Putney Craft Tour Celebrates 35 Years in Vermont

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Putney Craft Tour Celebrates 35 Years in Vermont

The small town of Putney is a big draw for artists.  With a population of 2,600, this Connecticut River Valley community has one of the highest concentrations of artists and artisans in Vermont. It’s also home to the oldest continuous craft tour in the United States—the Putney Craft Tour.

The Putney Craft Tour, which has served as a prototype for other craft tours throughout the nation, will host its 35th anniversary over Thanksgiving weekend on Nov. 29-Dec. 1. The craft tour gives Vermont visitors an opportunity to meet local artists and purchase handmade items at the start of the holiday season.

Twenty-six Putney artists within a 12-mile radius are part of the tour, including some of the event’s founding members who arrived in Putney in the 1960s and 70s. Ken Pick came to Putney in 1969 after receiving a teaching degree from Antioch-Putney Graduate School and eventually became a potter. It wasn’t long before Pick and a group of artists came together to organize the town’s first craft tour 35 years ago.

“We recognized there was a lot of talent around here, and we pooled our resources to create an appealing event that would attract people—at first from nearby communities—and now from far and wide,” said Pick.

The tour, which includes jewelers, painters, metalwork artists, potters, hand-blown glass artists, and weavers, draws between 3,000 and 5,000 visitors over the three-day weekend.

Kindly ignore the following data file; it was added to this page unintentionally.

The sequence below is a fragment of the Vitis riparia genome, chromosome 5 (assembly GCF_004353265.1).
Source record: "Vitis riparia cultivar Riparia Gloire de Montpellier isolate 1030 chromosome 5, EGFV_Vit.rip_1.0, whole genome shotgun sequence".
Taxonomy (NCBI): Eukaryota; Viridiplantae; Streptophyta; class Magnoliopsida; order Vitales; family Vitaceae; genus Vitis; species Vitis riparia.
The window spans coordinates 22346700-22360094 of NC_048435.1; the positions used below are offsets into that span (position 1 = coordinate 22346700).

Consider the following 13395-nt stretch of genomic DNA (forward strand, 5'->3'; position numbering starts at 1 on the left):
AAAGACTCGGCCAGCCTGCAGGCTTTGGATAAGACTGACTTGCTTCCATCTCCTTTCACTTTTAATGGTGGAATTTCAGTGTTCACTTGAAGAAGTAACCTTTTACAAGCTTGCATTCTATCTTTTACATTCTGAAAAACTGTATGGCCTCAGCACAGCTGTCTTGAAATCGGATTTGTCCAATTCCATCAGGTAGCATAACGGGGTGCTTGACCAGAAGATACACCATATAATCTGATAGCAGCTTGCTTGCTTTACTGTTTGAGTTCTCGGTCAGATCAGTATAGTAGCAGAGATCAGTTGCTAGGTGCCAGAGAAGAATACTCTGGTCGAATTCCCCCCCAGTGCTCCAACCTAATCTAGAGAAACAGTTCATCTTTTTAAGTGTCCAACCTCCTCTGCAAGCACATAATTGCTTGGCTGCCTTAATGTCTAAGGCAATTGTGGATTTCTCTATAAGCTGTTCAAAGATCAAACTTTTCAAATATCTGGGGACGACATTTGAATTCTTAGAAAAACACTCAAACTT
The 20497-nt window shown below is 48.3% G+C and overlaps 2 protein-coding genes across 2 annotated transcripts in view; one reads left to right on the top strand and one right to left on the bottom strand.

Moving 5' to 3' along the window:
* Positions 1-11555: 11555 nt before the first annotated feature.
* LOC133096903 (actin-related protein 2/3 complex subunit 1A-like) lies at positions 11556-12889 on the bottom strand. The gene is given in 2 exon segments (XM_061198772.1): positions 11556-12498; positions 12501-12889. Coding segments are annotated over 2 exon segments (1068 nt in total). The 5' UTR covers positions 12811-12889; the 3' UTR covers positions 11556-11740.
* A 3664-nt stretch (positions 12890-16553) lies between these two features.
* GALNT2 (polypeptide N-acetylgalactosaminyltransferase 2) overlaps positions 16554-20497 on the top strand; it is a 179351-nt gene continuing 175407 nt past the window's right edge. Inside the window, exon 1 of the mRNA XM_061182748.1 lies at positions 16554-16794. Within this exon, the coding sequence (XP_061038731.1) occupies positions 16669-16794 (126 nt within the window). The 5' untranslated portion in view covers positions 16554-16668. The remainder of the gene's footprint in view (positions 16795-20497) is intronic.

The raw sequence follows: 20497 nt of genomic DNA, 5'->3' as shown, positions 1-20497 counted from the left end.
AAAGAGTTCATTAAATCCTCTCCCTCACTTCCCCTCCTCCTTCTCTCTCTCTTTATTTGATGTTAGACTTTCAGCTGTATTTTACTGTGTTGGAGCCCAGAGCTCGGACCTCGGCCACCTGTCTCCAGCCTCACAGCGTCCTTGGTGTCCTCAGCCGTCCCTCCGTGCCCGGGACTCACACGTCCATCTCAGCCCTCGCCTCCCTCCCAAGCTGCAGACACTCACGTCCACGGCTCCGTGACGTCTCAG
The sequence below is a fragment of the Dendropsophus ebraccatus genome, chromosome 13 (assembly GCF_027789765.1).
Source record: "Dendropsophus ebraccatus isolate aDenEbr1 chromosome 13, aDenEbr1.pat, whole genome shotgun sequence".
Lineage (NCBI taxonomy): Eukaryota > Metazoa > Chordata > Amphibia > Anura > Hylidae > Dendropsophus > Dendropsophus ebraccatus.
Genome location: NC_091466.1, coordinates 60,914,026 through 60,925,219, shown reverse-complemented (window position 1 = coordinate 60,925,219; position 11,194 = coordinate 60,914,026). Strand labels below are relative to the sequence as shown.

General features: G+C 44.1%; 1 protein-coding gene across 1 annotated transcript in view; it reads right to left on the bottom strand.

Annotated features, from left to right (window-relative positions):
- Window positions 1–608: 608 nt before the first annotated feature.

For such a small town, Putney is a vibrant community with a thriving art scene. Putney is home to the Next Stage performing arts center, Sandglass Theatre, and the Yellow Barn Summer Music Festival. The town’s creative spirit and its proximity to Boston, New York, and Montreal make it an attractive place for artists to live and work.
Dena Gartenstein Moses, who has a background in physics and optics, became a professional weaver after she moved to Putney.

“I feel that I probably would not have become an artist if I had settled somewhere different,” she said. “I have lived in the Putney/Brattleboro area for 27 years. Having access to the vast number of artists who are successfully able to support themselves opened it up as a possibility for me.”

This year, Moses will be participating in her tenth consecutive Putney Craft Tour, and she says that locals, visitors, and artists appreciate all that the tour has to offer.

“What makes the Putney Craft Tour special is both the longevity of it and the professionalism of it,” she said.  “After so many years, we have really got it down, and our customers are incredibly devoted to us.”

**If You Go: Putney Craft Tour
Visitors may start at The Gleanery Restaurant, located at 133 Main Street in Putney for information, maps, and a preview exhibition.

Arts & Culture, Windham County
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